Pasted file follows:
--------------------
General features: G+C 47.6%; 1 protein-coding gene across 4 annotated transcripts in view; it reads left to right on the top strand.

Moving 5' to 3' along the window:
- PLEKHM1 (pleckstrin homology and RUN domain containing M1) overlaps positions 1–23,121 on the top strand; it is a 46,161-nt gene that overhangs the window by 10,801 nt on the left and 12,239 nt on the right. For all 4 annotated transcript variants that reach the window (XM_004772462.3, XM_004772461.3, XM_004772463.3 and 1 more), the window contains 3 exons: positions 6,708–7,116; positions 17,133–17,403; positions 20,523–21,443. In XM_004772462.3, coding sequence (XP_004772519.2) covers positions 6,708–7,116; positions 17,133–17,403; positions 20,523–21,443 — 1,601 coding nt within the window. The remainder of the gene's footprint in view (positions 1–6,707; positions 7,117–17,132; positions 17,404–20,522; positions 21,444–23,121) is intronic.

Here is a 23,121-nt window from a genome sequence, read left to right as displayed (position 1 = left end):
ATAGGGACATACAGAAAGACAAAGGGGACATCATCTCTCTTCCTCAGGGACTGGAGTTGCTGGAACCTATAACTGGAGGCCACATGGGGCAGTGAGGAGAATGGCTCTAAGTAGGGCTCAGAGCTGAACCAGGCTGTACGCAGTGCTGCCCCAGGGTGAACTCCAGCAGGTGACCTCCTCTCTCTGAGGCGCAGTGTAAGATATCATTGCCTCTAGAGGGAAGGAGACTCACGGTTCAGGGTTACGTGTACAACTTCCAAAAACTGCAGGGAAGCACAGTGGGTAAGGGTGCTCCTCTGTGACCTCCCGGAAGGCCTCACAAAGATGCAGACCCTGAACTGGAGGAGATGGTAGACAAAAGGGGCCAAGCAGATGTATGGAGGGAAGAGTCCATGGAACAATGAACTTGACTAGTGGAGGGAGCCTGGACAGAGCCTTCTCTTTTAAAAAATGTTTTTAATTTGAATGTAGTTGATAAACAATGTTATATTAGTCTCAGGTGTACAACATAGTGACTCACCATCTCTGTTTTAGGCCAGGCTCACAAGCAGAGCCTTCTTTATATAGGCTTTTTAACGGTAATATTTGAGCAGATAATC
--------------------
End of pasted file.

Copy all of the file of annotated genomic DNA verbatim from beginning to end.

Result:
General features: G+C 47.6%; 1 protein-coding gene across 4 annotated transcripts in view; it reads left to right on the top strand.

Moving 5' to 3' along the window:
- PLEKHM1 (pleckstrin homology and RUN domain containing M1) overlaps positions 1–23,121 on the top strand; it is a 46,161-nt gene that overhangs the window by 10,801 nt on the left and 12,239 nt on the right. For all 4 annotated transcript variants that reach the window (XM_004772462.3, XM_004772461.3, XM_004772463.3 and 1 more), the window contains 3 exons: positions 6,708–7,116; positions 17,133–17,403; positions 20,523–21,443. In XM_004772462.3, coding sequence (XP_004772519.2) covers positions 6,708–7,116; positions 17,133–17,403; positions 20,523–21,443 — 1,601 coding nt within the window. The remainder of the gene's footprint in view (positions 1–6,707; positions 7,117–17,132; positions 17,404–20,522; positions 21,444–23,121) is intronic.

Here is a 23,121-nt window from a genome sequence, read left to right as displayed (position 1 = left end):
ATAGGGACATACAGAAAGACAAAGGGGACATCATCTCTCTTCCTCAGGGACTGGAGTTGCTGGAACCTATAACTGGAGGCCACATGGGGCAGTGAGGAGAATGGCTCTAAGTAGGGCTCAGAGCTGAACCAGGCTGTACGCAGTGCTGCCCCAGGGTGAACTCCAGCAGGTGACCTCCTCTCTCTGAGGCGCAGTGTAAGATATCATTGCCTCTAGAGGGAAGGAGACTCACGGTTCAGGGTTACGTGTACAACTTCCAAAAACTGCAGGGAAGCACAGTGGGTAAGGGTGCTCCTCTGTGACCTCCCGGAAGGCCTCACAAAGATGCAGACCCTGAACTGGAGGAGATGGTAGACAAAAGGGGCCAAGCAGATGTATGGAGGGAAGAGTCCATGGAACAATGAACTTGACTAGTGGAGGGAGCCTGGACAGAGCCTTCTCTTTTAAAAAATGTTTTTAATTTGAATGTAGTTGATAAACAATGTTATATTAGTCTCAGGTGTACAACATAGTGACTCACCATCTCTGTTTTAGGCCAGGCTCACAAGCAGAGCCTTCTTTATATAGGCTTTTTAACGGTAATATTTGAGCAGATAATC